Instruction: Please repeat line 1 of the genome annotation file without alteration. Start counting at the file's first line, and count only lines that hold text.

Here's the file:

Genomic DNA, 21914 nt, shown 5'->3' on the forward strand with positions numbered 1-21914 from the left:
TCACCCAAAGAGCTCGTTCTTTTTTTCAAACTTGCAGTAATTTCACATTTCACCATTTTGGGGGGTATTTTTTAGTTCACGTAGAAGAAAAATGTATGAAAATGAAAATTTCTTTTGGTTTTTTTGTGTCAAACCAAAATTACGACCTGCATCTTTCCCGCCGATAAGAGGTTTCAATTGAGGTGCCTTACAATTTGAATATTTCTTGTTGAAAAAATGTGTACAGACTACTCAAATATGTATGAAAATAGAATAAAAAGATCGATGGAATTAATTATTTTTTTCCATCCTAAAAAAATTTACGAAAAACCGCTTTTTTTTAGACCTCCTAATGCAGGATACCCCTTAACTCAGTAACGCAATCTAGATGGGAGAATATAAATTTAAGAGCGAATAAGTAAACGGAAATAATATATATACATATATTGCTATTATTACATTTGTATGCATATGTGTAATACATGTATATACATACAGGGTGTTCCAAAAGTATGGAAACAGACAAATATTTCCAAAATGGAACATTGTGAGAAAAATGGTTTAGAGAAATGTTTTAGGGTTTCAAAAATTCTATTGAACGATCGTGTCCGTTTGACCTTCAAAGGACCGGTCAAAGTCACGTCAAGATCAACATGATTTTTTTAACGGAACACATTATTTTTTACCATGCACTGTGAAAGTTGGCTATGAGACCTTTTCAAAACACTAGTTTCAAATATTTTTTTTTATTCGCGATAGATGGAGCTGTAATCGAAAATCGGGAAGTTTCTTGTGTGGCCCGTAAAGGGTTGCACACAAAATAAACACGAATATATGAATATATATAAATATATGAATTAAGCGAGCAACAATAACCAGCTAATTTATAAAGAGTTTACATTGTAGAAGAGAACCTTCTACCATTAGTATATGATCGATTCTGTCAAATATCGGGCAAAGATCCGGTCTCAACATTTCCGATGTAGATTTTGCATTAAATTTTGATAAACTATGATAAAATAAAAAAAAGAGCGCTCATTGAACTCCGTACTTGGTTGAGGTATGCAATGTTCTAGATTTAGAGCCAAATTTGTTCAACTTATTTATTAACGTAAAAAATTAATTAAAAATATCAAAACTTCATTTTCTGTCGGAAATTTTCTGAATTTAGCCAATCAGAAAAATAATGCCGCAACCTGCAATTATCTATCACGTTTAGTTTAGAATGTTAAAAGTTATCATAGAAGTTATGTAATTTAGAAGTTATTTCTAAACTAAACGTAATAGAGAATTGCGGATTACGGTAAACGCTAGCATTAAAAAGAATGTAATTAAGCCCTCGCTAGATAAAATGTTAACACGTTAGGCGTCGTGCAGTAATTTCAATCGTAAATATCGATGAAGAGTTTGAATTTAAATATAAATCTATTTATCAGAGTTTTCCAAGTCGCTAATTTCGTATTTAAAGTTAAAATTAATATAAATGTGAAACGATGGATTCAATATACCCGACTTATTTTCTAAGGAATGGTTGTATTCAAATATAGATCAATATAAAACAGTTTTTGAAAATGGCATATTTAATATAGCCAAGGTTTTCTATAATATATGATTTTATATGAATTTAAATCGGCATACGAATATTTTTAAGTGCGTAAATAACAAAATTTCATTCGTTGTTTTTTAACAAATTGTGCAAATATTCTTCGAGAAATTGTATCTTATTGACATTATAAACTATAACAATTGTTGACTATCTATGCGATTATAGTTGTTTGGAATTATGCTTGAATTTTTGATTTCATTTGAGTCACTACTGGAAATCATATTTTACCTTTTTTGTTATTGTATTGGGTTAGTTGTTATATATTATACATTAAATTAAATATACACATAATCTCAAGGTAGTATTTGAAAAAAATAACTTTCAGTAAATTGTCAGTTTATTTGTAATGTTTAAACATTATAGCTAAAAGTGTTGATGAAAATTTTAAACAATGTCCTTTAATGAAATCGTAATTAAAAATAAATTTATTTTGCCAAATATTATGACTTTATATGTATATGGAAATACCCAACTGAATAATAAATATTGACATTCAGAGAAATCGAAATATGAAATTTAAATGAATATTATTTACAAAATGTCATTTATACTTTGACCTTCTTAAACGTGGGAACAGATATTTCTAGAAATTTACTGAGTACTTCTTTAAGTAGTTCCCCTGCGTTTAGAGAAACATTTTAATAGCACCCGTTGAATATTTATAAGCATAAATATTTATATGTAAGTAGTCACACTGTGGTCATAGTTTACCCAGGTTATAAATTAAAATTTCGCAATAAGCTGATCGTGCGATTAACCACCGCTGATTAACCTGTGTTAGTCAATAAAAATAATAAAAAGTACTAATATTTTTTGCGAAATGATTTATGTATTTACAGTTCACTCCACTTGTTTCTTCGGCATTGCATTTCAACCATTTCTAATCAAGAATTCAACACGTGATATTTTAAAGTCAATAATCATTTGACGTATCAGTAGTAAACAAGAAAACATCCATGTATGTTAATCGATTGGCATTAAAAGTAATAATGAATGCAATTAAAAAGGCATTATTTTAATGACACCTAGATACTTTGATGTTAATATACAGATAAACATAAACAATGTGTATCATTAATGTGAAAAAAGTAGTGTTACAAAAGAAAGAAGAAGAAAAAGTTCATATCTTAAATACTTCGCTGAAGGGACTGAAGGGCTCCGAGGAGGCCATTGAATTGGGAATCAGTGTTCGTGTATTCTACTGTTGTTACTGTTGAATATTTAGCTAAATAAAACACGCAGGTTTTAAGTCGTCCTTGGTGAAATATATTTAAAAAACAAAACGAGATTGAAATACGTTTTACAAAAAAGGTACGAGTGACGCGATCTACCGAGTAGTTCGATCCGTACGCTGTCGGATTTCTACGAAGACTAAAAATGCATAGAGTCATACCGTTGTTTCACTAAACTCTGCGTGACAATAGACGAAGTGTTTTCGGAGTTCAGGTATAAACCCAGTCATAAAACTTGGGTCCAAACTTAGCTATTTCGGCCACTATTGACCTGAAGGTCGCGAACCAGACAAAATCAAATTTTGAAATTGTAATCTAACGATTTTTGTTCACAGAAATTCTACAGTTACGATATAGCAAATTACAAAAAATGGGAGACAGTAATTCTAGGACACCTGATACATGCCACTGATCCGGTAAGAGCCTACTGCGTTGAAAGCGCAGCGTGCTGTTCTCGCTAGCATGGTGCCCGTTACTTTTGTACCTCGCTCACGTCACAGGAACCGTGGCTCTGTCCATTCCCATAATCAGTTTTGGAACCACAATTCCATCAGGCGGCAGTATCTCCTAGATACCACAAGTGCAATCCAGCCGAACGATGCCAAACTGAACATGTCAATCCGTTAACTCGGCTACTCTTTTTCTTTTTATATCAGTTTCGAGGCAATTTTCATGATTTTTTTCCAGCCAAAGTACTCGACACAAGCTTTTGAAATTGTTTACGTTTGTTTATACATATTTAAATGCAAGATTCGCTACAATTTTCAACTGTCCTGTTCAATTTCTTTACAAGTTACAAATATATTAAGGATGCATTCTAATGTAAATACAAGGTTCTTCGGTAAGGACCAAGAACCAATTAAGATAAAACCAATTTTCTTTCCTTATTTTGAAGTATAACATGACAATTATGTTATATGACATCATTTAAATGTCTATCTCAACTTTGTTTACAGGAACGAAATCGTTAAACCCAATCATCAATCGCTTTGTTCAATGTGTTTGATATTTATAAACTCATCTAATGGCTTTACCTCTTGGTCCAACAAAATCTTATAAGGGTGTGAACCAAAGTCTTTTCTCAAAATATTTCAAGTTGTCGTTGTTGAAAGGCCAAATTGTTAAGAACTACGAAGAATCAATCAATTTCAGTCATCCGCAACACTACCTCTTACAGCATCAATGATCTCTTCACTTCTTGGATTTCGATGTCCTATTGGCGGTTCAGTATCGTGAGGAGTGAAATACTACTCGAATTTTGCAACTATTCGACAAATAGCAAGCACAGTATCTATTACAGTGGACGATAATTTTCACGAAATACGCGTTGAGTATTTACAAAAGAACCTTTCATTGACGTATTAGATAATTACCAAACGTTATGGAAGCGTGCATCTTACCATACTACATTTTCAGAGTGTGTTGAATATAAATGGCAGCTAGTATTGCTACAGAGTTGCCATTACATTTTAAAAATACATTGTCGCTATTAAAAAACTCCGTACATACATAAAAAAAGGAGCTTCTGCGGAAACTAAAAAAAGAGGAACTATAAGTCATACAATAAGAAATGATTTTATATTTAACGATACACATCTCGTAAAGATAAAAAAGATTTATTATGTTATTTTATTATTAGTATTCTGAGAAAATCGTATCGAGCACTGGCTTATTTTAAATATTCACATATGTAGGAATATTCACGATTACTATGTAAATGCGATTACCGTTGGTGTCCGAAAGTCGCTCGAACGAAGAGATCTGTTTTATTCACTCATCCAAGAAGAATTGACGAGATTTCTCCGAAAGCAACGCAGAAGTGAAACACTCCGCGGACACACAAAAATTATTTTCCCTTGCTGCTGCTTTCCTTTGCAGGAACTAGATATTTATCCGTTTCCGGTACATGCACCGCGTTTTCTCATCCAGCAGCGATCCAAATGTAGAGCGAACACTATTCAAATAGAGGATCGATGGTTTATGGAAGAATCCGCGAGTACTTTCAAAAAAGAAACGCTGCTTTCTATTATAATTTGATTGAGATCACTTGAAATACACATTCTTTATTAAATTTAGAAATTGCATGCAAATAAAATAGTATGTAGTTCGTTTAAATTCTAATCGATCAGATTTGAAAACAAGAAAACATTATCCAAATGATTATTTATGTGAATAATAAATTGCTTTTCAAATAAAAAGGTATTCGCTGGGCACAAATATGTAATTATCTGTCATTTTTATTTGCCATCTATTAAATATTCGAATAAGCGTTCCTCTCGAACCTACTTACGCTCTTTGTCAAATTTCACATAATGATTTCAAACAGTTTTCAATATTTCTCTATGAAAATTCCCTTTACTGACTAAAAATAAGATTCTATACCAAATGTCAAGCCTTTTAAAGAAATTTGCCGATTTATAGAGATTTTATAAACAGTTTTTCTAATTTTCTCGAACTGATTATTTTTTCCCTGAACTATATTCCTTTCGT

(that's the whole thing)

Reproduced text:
Genomic DNA, 21914 nt, shown 5'->3' on the forward strand with positions numbered 1-21914 from the left: